The prospect of Hamas sharing power in a coalition Palestinian Authority was in sight last night after the Palestinian President, Mahmoud Abbas, announced a deal with the Prime Minister, Ismail Haniyeh, on a "political agenda".
A Fatah-Hamas coalition based on at least the implicit recognition of Israel appears to offer the most realistic chance of easing the crippling Israeli and international economic blockade which has inflicted even deeper poverty and insecurity on Palestinians, especially those living in Gaza.
Tony Blair indicated on his trip to the Middle East that the international community would be prepared to open contacts with such a unity government - but with the proviso that it adhered to the preconditions of recognising Israel, renouncing violence, and adhering to previous agreements signed by the Fatah-led PA.
The small print of the political agreement between Mr Abbas and the Hamas Prime Minister remained unpublished. But officials on both sides suggested that it would be based on the so-called "prisoners' document" signed by a group of members from both factions last May, and the 2002 Beirut initiative, in which Arab states promised recognition of Israel in return for the latter returning to 1967 borders.
The wording of the prisoners' document envisaged a "final" two-state solution to the conflict, and if endorsed by Hamas's leadership it would be the first time the faction had formally recognised partition of what was Palestine until 1948.
With Mr Haniyeh sitting beside him, Mr Abbas said on Palestinian TV: "We have finalised the elements of the political agenda of the national unity government ... Hopefully, in the coming few days we will begin forming the government of national unity."
Tzipi Livni, Israel's Foreign Minister, reacted to Mr Abbas's announcement by urging the international community not to waver in demanding acceptance of its three preconditions and added that the main question was whether "we are seeing a real change here". The US administration said that it needed further details of the deal.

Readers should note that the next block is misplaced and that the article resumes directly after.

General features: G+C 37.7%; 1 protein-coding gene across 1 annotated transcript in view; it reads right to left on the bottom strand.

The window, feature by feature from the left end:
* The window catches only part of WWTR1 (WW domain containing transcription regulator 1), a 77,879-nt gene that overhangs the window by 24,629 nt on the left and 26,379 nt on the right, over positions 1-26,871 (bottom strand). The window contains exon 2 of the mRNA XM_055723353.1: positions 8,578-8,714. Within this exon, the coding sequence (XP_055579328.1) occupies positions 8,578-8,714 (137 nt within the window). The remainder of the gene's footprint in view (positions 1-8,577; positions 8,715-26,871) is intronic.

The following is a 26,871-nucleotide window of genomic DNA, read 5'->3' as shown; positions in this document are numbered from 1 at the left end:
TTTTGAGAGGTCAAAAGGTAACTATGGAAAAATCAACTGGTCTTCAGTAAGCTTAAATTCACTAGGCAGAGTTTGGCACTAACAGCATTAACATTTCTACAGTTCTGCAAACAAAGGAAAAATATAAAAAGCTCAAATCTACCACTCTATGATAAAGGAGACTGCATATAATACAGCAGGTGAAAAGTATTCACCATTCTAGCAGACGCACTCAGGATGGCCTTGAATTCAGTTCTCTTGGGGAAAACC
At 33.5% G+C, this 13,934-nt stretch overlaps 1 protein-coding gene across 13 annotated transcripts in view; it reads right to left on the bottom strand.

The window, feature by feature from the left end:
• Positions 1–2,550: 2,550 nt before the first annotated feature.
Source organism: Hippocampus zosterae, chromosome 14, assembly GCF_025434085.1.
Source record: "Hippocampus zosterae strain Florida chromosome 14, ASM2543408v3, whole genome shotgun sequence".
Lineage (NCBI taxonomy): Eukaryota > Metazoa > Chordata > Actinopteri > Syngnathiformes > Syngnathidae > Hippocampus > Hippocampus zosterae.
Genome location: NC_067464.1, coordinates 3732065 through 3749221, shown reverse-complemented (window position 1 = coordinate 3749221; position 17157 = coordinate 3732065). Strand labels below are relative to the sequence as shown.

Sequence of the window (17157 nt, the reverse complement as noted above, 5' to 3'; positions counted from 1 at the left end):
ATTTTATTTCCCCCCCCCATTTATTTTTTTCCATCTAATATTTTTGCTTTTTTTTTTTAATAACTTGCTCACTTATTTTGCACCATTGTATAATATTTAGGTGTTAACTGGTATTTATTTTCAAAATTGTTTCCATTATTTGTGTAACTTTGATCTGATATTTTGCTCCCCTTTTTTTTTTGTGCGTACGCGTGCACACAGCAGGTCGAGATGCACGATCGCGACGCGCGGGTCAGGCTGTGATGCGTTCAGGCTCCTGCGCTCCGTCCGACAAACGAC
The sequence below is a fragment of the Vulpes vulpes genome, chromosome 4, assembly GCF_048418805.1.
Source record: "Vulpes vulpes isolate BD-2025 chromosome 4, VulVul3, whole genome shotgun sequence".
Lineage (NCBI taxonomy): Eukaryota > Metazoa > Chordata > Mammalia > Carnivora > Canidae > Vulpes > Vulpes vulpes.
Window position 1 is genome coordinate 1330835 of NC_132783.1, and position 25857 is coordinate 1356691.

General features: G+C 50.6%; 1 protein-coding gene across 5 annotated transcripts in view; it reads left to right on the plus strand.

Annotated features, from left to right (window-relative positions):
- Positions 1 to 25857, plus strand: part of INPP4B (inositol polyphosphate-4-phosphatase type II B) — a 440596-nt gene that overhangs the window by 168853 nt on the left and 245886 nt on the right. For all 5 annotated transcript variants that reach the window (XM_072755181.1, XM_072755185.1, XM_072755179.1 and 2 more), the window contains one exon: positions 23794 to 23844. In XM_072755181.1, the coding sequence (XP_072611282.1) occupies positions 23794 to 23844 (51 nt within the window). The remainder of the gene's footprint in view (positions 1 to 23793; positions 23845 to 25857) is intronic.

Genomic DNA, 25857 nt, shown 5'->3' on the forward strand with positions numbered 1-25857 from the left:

The normally hardline spokesman for Hamas, Sami Abu Zuhri, reinforced widespread expectations that Hamas would not explicitly recognise Israel - at the very least ahead of any substantive peace process - by declaring that its position had not changed, and adding: "We will never recognise the legitimacy of the occupation." But an official travelling with Mr Blair, who returned home from Lebanon yesterday after urging a "re-energising" of the Middle East peace process, said: "Of course we have to see the details, but potentially this is a highly significant announcement.''
While the prisoners' document - drawn up by a group of inmates in an Israeli jail led by the popular Fatah leader Marwan Barghouti - stops well short of meeting the demand for a renunciation of violence, it implies that armed attacks against Israel could be limited to those within the occupied West Bank.
Hamas officials indicated yesterday that Mr Haniyeh wanted to remain as Prime Minister in any new coalition, and it was not clear how many of the new ministers would be from Fatah. This is an issue likely to be discussed in negotiations in coming days.
Mr Olmert indicated for the first time during Mr Blair's trip that he would be prepared to meet Mr Abbas without setting the precondition of the release of Gilad Shalit, the Israeli soldier seized by Hamas and other militants on 25 June. But he has so far been adamant that any further progress would depend on the preconditions imposed on Palestinians for implementation of the all-but-moribund "road map" - including the disarming of Hamas, elected to office in January this year.
* Up to 90 per cent of investigations into complaints of attacks on Palestinians and their property by Jewish West Bank settlers are closed by police without any charges being filed, an Israeli human rights group said yesterday.
The 148-page report from the two-year-old voluntary organisation Yesh Din said that "Israel was abusing its obligation to defend the Palestinian civilian population in the Occupied Palestinian Territories against the criminality of Israeli civilians". The report blames "serious faults" in the Israeli military and police.Reuse content